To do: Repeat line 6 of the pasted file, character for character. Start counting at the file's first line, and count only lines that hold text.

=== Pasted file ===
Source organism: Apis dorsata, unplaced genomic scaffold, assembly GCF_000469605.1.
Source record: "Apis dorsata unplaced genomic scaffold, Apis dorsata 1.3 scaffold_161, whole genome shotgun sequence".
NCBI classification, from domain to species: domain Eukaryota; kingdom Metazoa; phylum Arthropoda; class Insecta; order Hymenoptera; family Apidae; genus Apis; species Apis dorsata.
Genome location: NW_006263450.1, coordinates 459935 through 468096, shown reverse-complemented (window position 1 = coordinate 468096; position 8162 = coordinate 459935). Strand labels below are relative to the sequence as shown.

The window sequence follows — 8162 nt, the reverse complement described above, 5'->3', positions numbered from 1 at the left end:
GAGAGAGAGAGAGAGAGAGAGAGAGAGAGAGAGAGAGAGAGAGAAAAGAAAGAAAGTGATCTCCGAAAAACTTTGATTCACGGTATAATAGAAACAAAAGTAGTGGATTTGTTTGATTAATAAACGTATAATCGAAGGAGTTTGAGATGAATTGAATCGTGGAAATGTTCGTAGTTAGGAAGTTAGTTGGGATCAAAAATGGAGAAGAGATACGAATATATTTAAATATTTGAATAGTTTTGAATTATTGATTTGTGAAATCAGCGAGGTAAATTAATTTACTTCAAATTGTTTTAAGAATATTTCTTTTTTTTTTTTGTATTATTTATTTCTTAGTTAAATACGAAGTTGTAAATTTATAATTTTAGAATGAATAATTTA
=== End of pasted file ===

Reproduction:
GAGAGAGAGAGAGAGAGAGAGAGAGAGAGAGAGAGAGAGAGAGAAAAGAAAGAAAGTGATCTCCGAAAAACTTTGATTCACGGTATAATAGAAACAAAAGTAGTGGATTTGTTTGATTAATAAACGTATAATCGAAGGAGTTTGAGATGAATTGAATCGTGGAAATGTTCGTAGTTAGGAAGTTAGTTGGGATCAAAAATGGAGAAGAGATACGAATATATTTAAATATTTGAATAGTTTTGAATTATTGATTTGTGAAATCAGCGAGGTAAATTAATTTACTTCAAATTGTTTTAAGAATATTTCTTTTTTTTTTTTGTATTATTTATTTCTTAGTTAAATACGAAGTTGTAAATTTATAATTTTAGAATGAATAATTTA